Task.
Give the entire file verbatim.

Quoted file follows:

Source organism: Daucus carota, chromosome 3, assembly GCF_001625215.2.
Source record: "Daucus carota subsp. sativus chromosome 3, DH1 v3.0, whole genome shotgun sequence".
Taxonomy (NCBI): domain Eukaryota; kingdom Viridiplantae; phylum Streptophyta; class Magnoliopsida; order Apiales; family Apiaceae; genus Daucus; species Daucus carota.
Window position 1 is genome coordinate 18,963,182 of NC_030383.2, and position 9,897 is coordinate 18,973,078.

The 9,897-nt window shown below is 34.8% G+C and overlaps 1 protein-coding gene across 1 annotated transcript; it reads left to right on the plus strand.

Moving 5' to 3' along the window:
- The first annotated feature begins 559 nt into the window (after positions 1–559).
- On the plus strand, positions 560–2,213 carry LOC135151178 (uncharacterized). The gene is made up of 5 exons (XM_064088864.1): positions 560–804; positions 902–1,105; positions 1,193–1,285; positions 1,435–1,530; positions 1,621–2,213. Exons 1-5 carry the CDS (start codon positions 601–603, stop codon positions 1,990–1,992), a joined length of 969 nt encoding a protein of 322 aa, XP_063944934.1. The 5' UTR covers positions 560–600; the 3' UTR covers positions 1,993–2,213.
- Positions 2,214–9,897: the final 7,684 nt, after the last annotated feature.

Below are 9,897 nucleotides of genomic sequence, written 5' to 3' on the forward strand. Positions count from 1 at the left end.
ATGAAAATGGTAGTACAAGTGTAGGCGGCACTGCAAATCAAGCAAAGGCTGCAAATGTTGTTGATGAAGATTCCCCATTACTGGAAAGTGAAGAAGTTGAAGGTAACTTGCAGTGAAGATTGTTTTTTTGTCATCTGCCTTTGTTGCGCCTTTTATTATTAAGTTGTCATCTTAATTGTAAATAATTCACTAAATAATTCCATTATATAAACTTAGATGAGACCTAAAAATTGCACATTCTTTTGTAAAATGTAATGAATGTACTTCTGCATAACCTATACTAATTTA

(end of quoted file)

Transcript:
Source organism: Daucus carota, chromosome 3, assembly GCF_001625215.2.
Source record: "Daucus carota subsp. sativus chromosome 3, DH1 v3.0, whole genome shotgun sequence".
Taxonomy (NCBI): domain Eukaryota; kingdom Viridiplantae; phylum Streptophyta; class Magnoliopsida; order Apiales; family Apiaceae; genus Daucus; species Daucus carota.
Window position 1 is genome coordinate 18,963,182 of NC_030383.2, and position 9,897 is coordinate 18,973,078.

The 9,897-nt window shown below is 34.8% G+C and overlaps 1 protein-coding gene across 1 annotated transcript; it reads left to right on the plus strand.

Moving 5' to 3' along the window:
- The first annotated feature begins 559 nt into the window (after positions 1–559).
- On the plus strand, positions 560–2,213 carry LOC135151178 (uncharacterized). The gene is made up of 5 exons (XM_064088864.1): positions 560–804; positions 902–1,105; positions 1,193–1,285; positions 1,435–1,530; positions 1,621–2,213. Exons 1-5 carry the CDS (start codon positions 601–603, stop codon positions 1,990–1,992), a joined length of 969 nt encoding a protein of 322 aa, XP_063944934.1. The 5' UTR covers positions 560–600; the 3' UTR covers positions 1,993–2,213.
- Positions 2,214–9,897: the final 7,684 nt, after the last annotated feature.

Below are 9,897 nucleotides of genomic sequence, written 5' to 3' on the forward strand. Positions count from 1 at the left end.
ATGAAAATGGTAGTACAAGTGTAGGCGGCACTGCAAATCAAGCAAAGGCTGCAAATGTTGTTGATGAAGATTCCCCATTACTGGAAAGTGAAGAAGTTGAAGGTAACTTGCAGTGAAGATTGTTTTTTTGTCATCTGCCTTTGTTGCGCCTTTTATTATTAAGTTGTCATCTTAATTGTAAATAATTCACTAAATAATTCCATTATATAAACTTAGATGAGACCTAAAAATTGCACATTCTTTTGTAAAATGTAATGAATGTACTTCTGCATAACCTATACTAATTTA